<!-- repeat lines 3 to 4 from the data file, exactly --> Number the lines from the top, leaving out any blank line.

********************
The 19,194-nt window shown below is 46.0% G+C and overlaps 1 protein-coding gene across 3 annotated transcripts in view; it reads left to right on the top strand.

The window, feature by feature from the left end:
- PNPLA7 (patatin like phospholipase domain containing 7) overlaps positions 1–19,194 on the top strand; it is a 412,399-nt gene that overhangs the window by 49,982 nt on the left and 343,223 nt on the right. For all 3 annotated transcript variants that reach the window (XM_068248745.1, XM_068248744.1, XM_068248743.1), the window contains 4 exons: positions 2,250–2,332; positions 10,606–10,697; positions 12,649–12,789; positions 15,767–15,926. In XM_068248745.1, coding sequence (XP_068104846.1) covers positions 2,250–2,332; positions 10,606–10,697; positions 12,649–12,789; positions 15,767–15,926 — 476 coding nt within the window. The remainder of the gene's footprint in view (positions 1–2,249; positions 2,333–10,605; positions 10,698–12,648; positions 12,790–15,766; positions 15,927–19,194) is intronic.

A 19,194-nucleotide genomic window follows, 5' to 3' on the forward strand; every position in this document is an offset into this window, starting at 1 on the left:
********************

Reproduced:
- PNPLA7 (patatin like phospholipase domain containing 7) overlaps positions 1–19,194 on the top strand; it is a 412,399-nt gene that overhangs the window by 49,982 nt on the left and 343,223 nt on the right. For all 3 annotated transcript variants that reach the window (XM_068248745.1, XM_068248744.1, XM_068248743.1), the window contains 4 exons: positions 2,250–2,332; positions 10,606–10,697; positions 12,649–12,789; positions 15,767–15,926. In XM_068248745.1, coding sequence (XP_068104846.1) covers positions 2,250–2,332; positions 10,606–10,697; positions 12,649–12,789; positions 15,767–15,926 — 476 coding nt within the window. The remainder of the gene's footprint in view (positions 1–2,249; positions 2,333–10,605; positions 10,698–12,648; positions 12,790–15,766; positions 15,927–19,194) is intronic.

A 19,194-nucleotide genomic window follows, 5' to 3' on the forward strand; every position in this document is an offset into this window, starting at 1 on the left: